Descent 273 – what to do when you can’t go caving

Descent 273 has now arrived! If a copy hasn’t reached you, it’s time to head over to Wildplaces Publishing to subscribe now or if you’re lucky enough to have a caving shop anywhere near you, call in and get one from them. If you’re keen to keep up with what’s happening in the world of caves and caving, especially now when actually going caving isn’t possible, then Descent is the magazine for you.

Newsdesk kicks off with a comment about coronaviruses (what else?) and their origins and an important point about keeping a check on what caving and mining events will have been postponed or cancelled by the outbreak.This means virtually all of them!

Possibly very useful at this time is the new caving board game, reviewed here, called Gone Caving! it has the backing of America’s NSS and certainly sounds to be worth a look. There are two mentions of online data sharing, Karstlink initiated by WikiCaves and the European and French federations being one and the other a karst spring database being set up by the University of Freiburg.

Two mentions are made of cave art: the Grotte Chauvet now has an online presence and there is an unusual story telling how a material once used to produce Palaeolithic art is now being used to protect spacecraft. Rather more sad news is that of the death of Dave Checkley and of two deaths of people at cave entrances, one being a fall in Australia and the other of someone collapsing in Yorkshire.

Regional news also starts with two short obituaries, of Derek Brandon and John Normington. Other news from the North includes mention of the awful weather, with the wettest February on record. John Cordingley reports on how the CDG records rainfall. From Wales there are reports of flooding in Daren Cilau and on Ogof Draenen. Similar mention is made of the weather by the Forest of Dean correspondent.

In Derbyshire, the Eldon Pothole Club breakthrough in Intake Dale Mine, made just as the previous issue was going to press, is briefly described and there is a report of a remarkable (and successful) rescue which entailed hauling a casualty all the way from the bottom of Titan to the surface. Quite an effort!

Mendip news includes the launch of the Mendip Cave Registry and Archive’s new book Somerset Underground Volume One edited by Rob Taviner and reviewed elsewhere in the issue. Pete Glanvill reports on cleaning work taking place in Barnes’ Loop in Swildons and there are two mentions of Wookey: a dig breakthrough into a sizeable chamber at the far end of Wookey 20 and the start of a project to lidar scan the whole cave.

International news all seems to be of new caves, with finds reported in Mexico, Spain, Meghalaya, Mulu and Myanmar.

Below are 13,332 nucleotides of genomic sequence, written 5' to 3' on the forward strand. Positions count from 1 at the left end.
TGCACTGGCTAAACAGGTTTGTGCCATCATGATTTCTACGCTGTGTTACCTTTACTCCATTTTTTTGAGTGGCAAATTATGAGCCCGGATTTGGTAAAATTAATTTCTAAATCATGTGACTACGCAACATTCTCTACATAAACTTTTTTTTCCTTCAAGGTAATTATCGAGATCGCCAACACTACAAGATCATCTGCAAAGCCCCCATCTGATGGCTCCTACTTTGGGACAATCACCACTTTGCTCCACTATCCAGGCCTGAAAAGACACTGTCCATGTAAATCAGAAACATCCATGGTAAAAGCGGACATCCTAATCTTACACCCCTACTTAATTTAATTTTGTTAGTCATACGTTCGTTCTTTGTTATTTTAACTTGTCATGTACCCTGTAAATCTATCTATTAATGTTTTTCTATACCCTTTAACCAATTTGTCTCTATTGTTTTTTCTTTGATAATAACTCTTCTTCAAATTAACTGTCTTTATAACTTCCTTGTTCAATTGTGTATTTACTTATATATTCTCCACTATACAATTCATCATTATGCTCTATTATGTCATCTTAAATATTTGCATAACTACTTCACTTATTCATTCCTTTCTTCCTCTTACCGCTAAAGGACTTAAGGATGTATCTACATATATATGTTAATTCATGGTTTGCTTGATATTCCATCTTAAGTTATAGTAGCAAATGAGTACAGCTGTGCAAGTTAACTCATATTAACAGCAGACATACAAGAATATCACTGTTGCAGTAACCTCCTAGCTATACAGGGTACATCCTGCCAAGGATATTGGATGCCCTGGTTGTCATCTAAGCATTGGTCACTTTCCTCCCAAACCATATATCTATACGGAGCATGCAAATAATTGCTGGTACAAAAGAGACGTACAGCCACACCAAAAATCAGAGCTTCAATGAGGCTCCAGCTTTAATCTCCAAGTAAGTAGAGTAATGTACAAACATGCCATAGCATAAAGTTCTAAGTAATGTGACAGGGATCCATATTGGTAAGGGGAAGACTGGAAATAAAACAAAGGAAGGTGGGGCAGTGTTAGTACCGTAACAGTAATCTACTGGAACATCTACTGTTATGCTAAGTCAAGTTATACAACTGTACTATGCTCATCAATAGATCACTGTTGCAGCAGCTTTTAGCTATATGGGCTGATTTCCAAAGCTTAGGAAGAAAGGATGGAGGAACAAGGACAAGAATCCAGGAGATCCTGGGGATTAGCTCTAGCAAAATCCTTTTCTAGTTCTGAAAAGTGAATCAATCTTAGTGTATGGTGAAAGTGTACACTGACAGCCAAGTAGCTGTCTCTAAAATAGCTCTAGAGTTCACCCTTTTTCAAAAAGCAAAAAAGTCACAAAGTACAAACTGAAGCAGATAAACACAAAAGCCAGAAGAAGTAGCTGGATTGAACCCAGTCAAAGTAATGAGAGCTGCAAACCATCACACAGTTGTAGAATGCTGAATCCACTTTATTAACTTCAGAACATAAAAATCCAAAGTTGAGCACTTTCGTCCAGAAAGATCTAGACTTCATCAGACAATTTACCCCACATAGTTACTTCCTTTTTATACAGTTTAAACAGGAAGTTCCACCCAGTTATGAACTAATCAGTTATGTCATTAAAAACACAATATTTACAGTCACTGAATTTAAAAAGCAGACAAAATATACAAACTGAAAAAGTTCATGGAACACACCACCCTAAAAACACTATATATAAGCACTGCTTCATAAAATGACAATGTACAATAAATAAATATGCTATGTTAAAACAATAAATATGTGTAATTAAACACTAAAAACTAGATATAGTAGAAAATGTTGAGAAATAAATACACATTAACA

Gina Moseley and Chris Blakeley have produced a fascinating account of work carried out in the very north of Greenland by the Greenland Caves Project. Part one of this two-part article covers the first expedition in 2015 and the second three years later. Part two will cover the 2019 expedition. The first trip was to Grottedalen, as Gina had found reports from 1960 not only of caves in this area but also, more importantly, of significant flowstone deposits in at least one of them. The 2018 expedition to Wegener Halvø, was less succedsful in its objectives of finding caves and calcite deposits but was memorable for the pod of over 250 humpback whales which surrounded their boat on the return journey.

Matt Ewles has written an interesting history of the recent developments in managing cave access by CNCC in large parts of the northern dales. Online booking systems now cover the caves of much of this large area and now have hundreds of registered users who have made over 1,000 bookings through the system. The Cave Rescue Council have produced their annual report covering incidents from 2019. In total there were 44 underground incidents and 152 surface ones, of which 145 concerned people and seven concerned animals.

Lena Ferriday of the University of Bristol has been part of a team conducting an oral history project focussing on the older members of the University’s spelaeological society, the UBSS. This was undertaken as part of the society’s centenary celebrations in 2019. The oral testimonies that have been collected during this project cover the whole period since the second world war and give a fascinating insight into how and why people have gone caving during this time. The oldest participant joined the society in 1938.

Following several book reviews, including that of Somerset Underground Volume One, mentioned above, there are articles in memory of Simon Halliday, who sadly died while diving in Lancaster Hole, and of Chas Yonge who has passed away after a long and very productive career as both a caver and climber.

The issue wraps up with Alan Jeffreys recounting a tale of Jim Salvona nearly suffering a very embarrassing case of exposure in Spar Cave on the Isle of Skye.

Descent is always a great read and this issue is no exception. Descent is produced by cavers for cavers and is excellent value for money. Copies can be obtained from Wild Places Publishing. Take out a subscription now and if you already have one, check that yours is up to date. In these strange times, when we cannot easily go caving, it is important to keep in contact with what is going on. Equally it is important to support those caving businesses that we all rely on.